User-defined function (UDF) in SQL Server is just like a function in any other programming language, In SQL we can write a program that accepts parameters, and has some return type as result.
We learn two types of UDFs: table-valued and scalar-valued.
Here are few scenarios where UDF is the right solution:
- 1. Whenever some calculation require in any program based on some input parameters, we can write a UDF to do that and return a scalar value.
- 2. UDF also helps to achieve Single Responsibility Principal (often known as SRS) in programming, so instead of writing a big set of logic in one place, we split them into multiple single calculations, which will be more easy to read and maintain.
- 3. Better error handling, if we have multiple UDFs in a big program, it will be easy to catch the error when anything goes wrong.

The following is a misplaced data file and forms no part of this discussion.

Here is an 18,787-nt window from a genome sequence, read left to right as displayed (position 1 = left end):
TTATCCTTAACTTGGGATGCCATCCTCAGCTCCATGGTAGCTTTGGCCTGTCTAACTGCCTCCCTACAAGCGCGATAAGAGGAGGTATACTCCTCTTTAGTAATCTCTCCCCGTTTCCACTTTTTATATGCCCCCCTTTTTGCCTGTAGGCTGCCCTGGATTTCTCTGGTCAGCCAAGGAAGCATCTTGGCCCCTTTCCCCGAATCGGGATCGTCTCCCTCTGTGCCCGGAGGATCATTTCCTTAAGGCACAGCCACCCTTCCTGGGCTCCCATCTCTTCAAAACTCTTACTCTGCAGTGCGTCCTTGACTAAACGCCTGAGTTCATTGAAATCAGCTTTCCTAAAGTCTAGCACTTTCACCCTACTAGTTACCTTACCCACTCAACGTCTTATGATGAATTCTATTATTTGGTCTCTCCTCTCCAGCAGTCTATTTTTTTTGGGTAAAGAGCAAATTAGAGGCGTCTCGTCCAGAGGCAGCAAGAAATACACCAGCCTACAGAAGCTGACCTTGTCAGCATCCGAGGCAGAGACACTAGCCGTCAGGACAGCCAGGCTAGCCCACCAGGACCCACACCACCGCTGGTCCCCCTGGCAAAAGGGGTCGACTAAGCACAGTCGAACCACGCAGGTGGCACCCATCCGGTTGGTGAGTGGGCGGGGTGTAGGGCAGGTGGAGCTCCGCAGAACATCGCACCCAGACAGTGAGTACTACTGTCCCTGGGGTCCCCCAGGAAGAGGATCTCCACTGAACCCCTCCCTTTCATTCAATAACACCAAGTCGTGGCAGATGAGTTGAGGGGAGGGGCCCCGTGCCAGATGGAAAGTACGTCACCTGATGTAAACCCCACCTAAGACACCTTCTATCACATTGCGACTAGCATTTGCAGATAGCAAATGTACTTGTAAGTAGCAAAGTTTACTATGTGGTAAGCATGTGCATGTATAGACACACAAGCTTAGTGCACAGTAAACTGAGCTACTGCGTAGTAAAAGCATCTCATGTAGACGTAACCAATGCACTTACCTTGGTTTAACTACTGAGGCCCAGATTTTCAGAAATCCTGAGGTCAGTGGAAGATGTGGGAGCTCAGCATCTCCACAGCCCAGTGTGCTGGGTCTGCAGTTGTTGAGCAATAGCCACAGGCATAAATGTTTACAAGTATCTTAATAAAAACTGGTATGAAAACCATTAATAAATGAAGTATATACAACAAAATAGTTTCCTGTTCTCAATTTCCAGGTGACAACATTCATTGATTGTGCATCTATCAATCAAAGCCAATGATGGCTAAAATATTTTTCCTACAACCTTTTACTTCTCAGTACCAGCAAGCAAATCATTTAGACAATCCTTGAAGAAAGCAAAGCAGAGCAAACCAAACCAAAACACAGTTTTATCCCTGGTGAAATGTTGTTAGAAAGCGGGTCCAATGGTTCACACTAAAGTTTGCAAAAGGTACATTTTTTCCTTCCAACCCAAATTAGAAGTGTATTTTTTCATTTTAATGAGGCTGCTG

- 4. Reusability of code, if an UDF strictly follows SRS Principal, then can be utilized from multiple different programs.
This Table-valued function will return a table, list of employees who left the organization for a particular date range,
the UDF has two parameters startDate and tillDate
create FUNCTION [udfGetEmployeesOnLeave]
Select EmployeeId,FirstName,LastName,DOB from tbEmployee
where Leavingdate between @startDate and @tillDate
This is how you can execute the function in sql query, or you can call from any stored procedure
SELECT * FROM [DBName].[dbo].[udfGetEmployeesOnLeave] ('2016-10-08',getdate())
This is an example of scalar-valued function that returns the count of employees for any date range.
This UDF takes two parameters startDate and tillDate, and returns an integer number
create FUNCTION udfGetEmployeeJoined
declare @totalEmployee bigint
Select @totalEmployee= Count(FirstName) from tbEmployee where
JoiningDate between @startDate and @tillDate
-- Return the result of the function